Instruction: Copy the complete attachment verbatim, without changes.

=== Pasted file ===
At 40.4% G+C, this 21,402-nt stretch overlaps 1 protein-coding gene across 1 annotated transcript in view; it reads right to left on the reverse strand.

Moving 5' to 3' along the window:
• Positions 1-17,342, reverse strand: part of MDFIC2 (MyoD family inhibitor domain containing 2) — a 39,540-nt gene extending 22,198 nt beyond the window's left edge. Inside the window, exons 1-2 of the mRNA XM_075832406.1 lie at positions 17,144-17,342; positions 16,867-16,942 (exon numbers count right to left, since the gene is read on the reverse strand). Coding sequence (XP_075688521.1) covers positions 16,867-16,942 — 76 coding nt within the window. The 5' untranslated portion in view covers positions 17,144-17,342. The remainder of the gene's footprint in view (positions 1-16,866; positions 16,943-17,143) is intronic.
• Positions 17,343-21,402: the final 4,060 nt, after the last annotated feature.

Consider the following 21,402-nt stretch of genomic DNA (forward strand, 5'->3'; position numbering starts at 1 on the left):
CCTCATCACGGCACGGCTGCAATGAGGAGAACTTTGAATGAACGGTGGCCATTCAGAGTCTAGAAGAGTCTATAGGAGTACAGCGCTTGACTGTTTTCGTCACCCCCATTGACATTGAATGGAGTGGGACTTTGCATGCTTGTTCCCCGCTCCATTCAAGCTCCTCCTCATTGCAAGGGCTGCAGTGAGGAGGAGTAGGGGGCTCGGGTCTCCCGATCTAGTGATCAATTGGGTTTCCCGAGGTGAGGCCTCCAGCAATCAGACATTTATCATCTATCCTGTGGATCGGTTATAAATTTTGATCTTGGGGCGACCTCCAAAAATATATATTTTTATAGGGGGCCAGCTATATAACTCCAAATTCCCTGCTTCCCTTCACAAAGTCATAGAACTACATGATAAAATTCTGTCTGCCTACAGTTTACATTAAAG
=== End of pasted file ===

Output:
At 40.4% G+C, this 21,402-nt stretch overlaps 1 protein-coding gene across 1 annotated transcript in view; it reads right to left on the reverse strand.

Moving 5' to 3' along the window:
• Positions 1-17,342, reverse strand: part of MDFIC2 (MyoD family inhibitor domain containing 2) — a 39,540-nt gene extending 22,198 nt beyond the window's left edge. Inside the window, exons 1-2 of the mRNA XM_075832406.1 lie at positions 17,144-17,342; positions 16,867-16,942 (exon numbers count right to left, since the gene is read on the reverse strand). Coding sequence (XP_075688521.1) covers positions 16,867-16,942 — 76 coding nt within the window. The 5' untranslated portion in view covers positions 17,144-17,342. The remainder of the gene's footprint in view (positions 1-16,866; positions 16,943-17,143) is intronic.
• Positions 17,343-21,402: the final 4,060 nt, after the last annotated feature.

Consider the following 21,402-nt stretch of genomic DNA (forward strand, 5'->3'; position numbering starts at 1 on the left):
CCTCATCACGGCACGGCTGCAATGAGGAGAACTTTGAATGAACGGTGGCCATTCAGAGTCTAGAAGAGTCTATAGGAGTACAGCGCTTGACTGTTTTCGTCACCCCCATTGACATTGAATGGAGTGGGACTTTGCATGCTTGTTCCCCGCTCCATTCAAGCTCCTCCTCATTGCAAGGGCTGCAGTGAGGAGGAGTAGGGGGCTCGGGTCTCCCGATCTAGTGATCAATTGGGTTTCCCGAGGTGAGGCCTCCAGCAATCAGACATTTATCATCTATCCTGTGGATCGGTTATAAATTTTGATCTTGGGGCGACCTCCAAAAATATATATTTTTATAGGGGGCCAGCTATATAACTCCAAATTCCCTGCTTCCCTTCACAAAGTCATAGAACTACATGATAAAATTCTGTCTGCCTACAGTTTACATTAAAG